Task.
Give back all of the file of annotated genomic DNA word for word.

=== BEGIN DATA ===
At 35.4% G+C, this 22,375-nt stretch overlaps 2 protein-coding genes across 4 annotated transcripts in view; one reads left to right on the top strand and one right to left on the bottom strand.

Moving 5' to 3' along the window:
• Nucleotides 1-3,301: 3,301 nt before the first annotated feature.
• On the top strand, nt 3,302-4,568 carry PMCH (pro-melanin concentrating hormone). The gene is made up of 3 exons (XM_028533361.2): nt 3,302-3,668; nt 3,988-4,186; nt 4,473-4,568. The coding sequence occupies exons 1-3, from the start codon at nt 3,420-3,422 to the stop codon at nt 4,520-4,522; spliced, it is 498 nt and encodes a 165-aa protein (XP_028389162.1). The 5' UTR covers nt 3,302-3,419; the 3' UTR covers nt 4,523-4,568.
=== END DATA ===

At 35.4% G+C, this 22,375-nt stretch overlaps 2 protein-coding genes across 4 annotated transcripts in view; one reads left to right on the top strand and one right to left on the bottom strand.

Moving 5' to 3' along the window:
• Nucleotides 1-3,301: 3,301 nt before the first annotated feature.
• On the top strand, nt 3,302-4,568 carry PMCH (pro-melanin concentrating hormone). The gene is made up of 3 exons (XM_028533361.2): nt 3,302-3,668; nt 3,988-4,186; nt 4,473-4,568. The coding sequence occupies exons 1-3, from the start codon at nt 3,420-3,422 to the stop codon at nt 4,520-4,522; spliced, it is 498 nt and encodes a 165-aa protein (XP_028389162.1). The 5' UTR covers nt 3,302-3,419; the 3' UTR covers nt 4,523-4,568.